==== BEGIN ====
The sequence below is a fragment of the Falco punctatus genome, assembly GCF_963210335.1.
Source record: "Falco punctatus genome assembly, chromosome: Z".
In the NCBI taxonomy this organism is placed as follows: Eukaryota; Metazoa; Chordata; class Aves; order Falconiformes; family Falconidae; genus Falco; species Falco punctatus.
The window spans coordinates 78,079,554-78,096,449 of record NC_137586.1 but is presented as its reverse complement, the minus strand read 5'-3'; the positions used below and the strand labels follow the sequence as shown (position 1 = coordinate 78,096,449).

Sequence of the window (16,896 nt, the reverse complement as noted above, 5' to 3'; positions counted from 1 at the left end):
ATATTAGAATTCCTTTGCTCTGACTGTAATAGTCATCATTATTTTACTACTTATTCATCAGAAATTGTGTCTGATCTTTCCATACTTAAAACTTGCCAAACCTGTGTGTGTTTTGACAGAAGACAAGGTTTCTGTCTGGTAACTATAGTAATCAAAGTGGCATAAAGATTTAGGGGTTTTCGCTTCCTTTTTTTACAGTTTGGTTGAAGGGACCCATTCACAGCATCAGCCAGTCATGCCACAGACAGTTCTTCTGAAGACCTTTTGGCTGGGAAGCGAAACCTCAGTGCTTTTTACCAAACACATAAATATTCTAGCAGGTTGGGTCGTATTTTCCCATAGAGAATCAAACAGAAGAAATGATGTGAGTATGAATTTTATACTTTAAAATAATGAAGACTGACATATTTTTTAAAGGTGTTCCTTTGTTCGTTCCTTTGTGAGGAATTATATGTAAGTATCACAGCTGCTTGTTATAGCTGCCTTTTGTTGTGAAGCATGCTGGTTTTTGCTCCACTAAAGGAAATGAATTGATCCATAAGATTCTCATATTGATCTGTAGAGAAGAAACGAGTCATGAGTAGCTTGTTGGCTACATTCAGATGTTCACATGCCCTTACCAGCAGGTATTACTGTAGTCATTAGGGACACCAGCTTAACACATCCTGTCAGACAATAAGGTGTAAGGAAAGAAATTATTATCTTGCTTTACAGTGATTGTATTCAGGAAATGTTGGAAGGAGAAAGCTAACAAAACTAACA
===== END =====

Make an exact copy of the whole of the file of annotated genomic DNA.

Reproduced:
The sequence below is a fragment of the Falco punctatus genome, assembly GCF_963210335.1.
Source record: "Falco punctatus genome assembly, chromosome: Z".
In the NCBI taxonomy this organism is placed as follows: Eukaryota; Metazoa; Chordata; class Aves; order Falconiformes; family Falconidae; genus Falco; species Falco punctatus.
The window spans coordinates 78,079,554-78,096,449 of record NC_137586.1 but is presented as its reverse complement, the minus strand read 5'-3'; the positions used below and the strand labels follow the sequence as shown (position 1 = coordinate 78,096,449).

Sequence of the window (16,896 nt, the reverse complement as noted above, 5' to 3'; positions counted from 1 at the left end):
ATATTAGAATTCCTTTGCTCTGACTGTAATAGTCATCATTATTTTACTACTTATTCATCAGAAATTGTGTCTGATCTTTCCATACTTAAAACTTGCCAAACCTGTGTGTGTTTTGACAGAAGACAAGGTTTCTGTCTGGTAACTATAGTAATCAAAGTGGCATAAAGATTTAGGGGTTTTCGCTTCCTTTTTTTACAGTTTGGTTGAAGGGACCCATTCACAGCATCAGCCAGTCATGCCACAGACAGTTCTTCTGAAGACCTTTTGGCTGGGAAGCGAAACCTCAGTGCTTTTTACCAAACACATAAATATTCTAGCAGGTTGGGTCGTATTTTCCCATAGAGAATCAAACAGAAGAAATGATGTGAGTATGAATTTTATACTTTAAAATAATGAAGACTGACATATTTTTTAAAGGTGTTCCTTTGTTCGTTCCTTTGTGAGGAATTATATGTAAGTATCACAGCTGCTTGTTATAGCTGCCTTTTGTTGTGAAGCATGCTGGTTTTTGCTCCACTAAAGGAAATGAATTGATCCATAAGATTCTCATATTGATCTGTAGAGAAGAAACGAGTCATGAGTAGCTTGTTGGCTACATTCAGATGTTCACATGCCCTTACCAGCAGGTATTACTGTAGTCATTAGGGACACCAGCTTAACACATCCTGTCAGACAATAAGGTGTAAGGAAAGAAATTATTATCTTGCTTTACAGTGATTGTATTCAGGAAATGTTGGAAGGAGAAAGCTAACAAAACTAACA